Thursday, 14 June, 2018 UTC


Summary

In this article, I want to take you through an example project that I built recently — a totally original type of visualization using the D3 library, which showcases how each of these components add up to make D3 a great library to learn.
D3 stands for Data Driven Documents. It’s a JavaScript library that can be used to make all sorts of wonderful data visualizations and charts.
If you’ve ever seen any of the fabulous interactive stories from the New York Times, you’ll already have seen D3 in action. You can also see some cool examples of great projects that have been built with D3 here.
The learning curve is pretty steep for getting started with the library, since D3 has a few special quirks that you probably won’t have seen before. However, if you can get past the first phase of learning enough D3 to be dangerous, then you’ll soon be able to build some really cool stuff for yourself.
There are three main factors that really make D3 stand out from any other libraries out there:
  1. Flexibility. D3 lets you take any kind of data, and directly associate it with shapes in the browser window. This data can be absolutely anything, allowing for a huge array of interesting use cases to create completely original visualizations.
  2. Elegance. It’s easy to add interactive elements with smooth transitions between updates. The library is written beautifully, and once you get the hang of the syntax, it’s easy to keep your code clean and tidy.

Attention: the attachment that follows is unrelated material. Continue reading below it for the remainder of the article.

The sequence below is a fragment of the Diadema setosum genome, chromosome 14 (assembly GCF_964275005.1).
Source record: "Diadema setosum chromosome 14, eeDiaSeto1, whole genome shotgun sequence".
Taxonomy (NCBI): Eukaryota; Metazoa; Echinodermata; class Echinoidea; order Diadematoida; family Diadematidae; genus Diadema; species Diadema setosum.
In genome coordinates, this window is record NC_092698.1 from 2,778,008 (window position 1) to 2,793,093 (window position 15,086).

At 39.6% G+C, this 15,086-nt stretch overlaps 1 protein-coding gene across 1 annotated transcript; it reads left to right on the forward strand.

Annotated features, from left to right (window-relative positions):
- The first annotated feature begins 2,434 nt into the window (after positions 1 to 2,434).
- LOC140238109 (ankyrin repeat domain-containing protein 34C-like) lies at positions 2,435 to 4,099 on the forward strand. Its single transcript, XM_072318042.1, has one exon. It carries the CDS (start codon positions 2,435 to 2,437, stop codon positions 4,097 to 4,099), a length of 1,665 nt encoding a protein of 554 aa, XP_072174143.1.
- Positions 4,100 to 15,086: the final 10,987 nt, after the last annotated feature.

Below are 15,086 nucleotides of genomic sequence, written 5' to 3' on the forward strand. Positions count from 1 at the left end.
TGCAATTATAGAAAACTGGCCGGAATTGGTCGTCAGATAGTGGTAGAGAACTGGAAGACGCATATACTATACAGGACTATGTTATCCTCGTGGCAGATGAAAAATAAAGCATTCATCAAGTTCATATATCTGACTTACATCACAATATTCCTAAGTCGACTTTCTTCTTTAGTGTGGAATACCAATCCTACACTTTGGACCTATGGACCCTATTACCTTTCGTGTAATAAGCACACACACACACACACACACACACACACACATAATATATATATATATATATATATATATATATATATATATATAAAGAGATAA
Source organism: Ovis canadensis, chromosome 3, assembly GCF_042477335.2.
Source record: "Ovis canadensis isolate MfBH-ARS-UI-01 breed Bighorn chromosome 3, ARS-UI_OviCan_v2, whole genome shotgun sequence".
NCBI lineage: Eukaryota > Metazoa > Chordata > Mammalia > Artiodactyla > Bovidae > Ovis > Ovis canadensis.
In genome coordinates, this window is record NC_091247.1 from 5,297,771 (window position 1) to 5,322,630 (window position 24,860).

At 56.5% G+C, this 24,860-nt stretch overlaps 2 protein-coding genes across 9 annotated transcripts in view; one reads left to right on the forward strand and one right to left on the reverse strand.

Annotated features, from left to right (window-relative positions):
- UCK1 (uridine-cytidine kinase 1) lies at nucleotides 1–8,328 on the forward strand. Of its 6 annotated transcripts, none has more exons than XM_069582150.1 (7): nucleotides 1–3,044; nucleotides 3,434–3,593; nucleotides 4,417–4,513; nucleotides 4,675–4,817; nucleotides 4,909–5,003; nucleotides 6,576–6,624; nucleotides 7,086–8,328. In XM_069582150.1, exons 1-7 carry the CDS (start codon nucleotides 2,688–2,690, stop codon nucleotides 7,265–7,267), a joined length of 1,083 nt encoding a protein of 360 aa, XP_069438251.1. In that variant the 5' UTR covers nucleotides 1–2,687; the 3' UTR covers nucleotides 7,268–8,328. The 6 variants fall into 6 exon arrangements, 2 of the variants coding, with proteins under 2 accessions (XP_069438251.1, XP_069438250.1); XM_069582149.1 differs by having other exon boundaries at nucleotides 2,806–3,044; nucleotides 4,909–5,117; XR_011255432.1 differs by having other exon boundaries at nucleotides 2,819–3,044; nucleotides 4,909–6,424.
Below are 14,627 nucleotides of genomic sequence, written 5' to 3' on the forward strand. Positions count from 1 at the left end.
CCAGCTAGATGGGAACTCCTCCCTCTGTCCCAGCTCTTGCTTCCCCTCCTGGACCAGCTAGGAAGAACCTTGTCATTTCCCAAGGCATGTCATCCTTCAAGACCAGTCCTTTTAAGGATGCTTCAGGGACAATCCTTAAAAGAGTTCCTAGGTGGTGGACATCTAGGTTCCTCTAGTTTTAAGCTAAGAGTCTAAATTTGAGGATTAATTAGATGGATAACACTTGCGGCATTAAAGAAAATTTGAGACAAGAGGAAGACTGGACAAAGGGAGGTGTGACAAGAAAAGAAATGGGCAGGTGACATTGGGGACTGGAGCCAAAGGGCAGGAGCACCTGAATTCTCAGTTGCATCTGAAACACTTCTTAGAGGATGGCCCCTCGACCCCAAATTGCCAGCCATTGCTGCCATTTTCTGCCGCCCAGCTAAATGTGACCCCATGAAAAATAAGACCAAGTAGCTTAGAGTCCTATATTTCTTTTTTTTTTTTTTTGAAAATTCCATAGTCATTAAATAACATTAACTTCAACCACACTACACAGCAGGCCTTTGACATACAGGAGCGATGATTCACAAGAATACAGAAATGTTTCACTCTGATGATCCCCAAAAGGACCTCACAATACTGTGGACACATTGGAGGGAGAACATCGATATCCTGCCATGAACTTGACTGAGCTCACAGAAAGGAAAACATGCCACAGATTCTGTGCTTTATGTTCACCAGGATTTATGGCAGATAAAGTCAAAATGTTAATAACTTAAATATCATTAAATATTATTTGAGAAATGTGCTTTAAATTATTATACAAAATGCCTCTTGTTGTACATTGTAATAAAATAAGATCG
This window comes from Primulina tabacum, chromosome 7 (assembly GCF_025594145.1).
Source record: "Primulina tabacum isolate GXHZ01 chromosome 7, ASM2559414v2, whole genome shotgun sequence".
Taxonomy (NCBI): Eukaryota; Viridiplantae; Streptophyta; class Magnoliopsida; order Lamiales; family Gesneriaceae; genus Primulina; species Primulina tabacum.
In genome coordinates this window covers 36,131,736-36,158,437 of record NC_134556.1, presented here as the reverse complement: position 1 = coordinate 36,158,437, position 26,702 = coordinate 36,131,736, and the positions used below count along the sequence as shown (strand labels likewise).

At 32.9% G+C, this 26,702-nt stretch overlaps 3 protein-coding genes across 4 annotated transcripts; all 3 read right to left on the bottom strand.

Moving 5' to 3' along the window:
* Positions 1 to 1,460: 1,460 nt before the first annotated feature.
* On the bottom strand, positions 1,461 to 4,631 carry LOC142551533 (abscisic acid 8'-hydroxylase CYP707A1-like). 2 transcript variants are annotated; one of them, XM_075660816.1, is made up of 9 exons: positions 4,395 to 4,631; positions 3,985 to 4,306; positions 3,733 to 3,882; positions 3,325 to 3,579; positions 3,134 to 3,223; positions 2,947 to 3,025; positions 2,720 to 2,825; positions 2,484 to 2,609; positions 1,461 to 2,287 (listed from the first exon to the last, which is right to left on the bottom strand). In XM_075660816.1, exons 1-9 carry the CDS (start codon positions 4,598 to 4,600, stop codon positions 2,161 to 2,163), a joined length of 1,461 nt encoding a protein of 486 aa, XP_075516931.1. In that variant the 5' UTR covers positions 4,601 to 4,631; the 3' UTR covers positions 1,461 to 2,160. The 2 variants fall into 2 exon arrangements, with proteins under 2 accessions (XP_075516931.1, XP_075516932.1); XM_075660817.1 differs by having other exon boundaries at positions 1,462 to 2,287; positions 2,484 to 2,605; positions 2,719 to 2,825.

3. Community. There’s a vast ecosystem of fantastic developers using D3 already, who readily share their code online. You can use sites like bl.ocks.org and blockbuilder.org to quickly find pre-written code by others, and copy these snippets directly into your own projects.
The Project
As an economics major in college, I had always been interested in income inequality. I took a few classes on the subject, and it struck me as something that wasn’t fully understood to the degree that it should be.
I started exploring income inequality using Google’s Public Data Explorer …
When you adjust for inflation, household income has stayed pretty much constant for the bottom 40% of society, although per-worker productivity has been skyrocketing. It’s only really been the top 20% that have reaped more of the benefits (and within that bracket, the difference is even more shocking if you look at the top 5%).
Here was a message that I wanted to get across in a convincing way, which provided a perfect opportunity to use some D3.js, so I started sketching up a few ideas.
Sketching
Because we’re working with D3, I could more or less just start sketching out absolutely anything that I could think of. Making a simple line graph, bar chart, or bubble chart would have been easy enough, but I wanted to make something different.
I find that the most common analogy that people tended to use as a counterargument to concerns about inequality is that “if the pie gets bigger, then there’s more to go around”. The intuition is that, if the total share of GDP manages to increase by a large extent, then even if some people are getting a thinner slice of pie, then they’ll still be better off. However, as we can see, it’s totally possible for the pie to get bigger and for people to be getting less of it overall.
My first idea for visualizing this data looked something like this: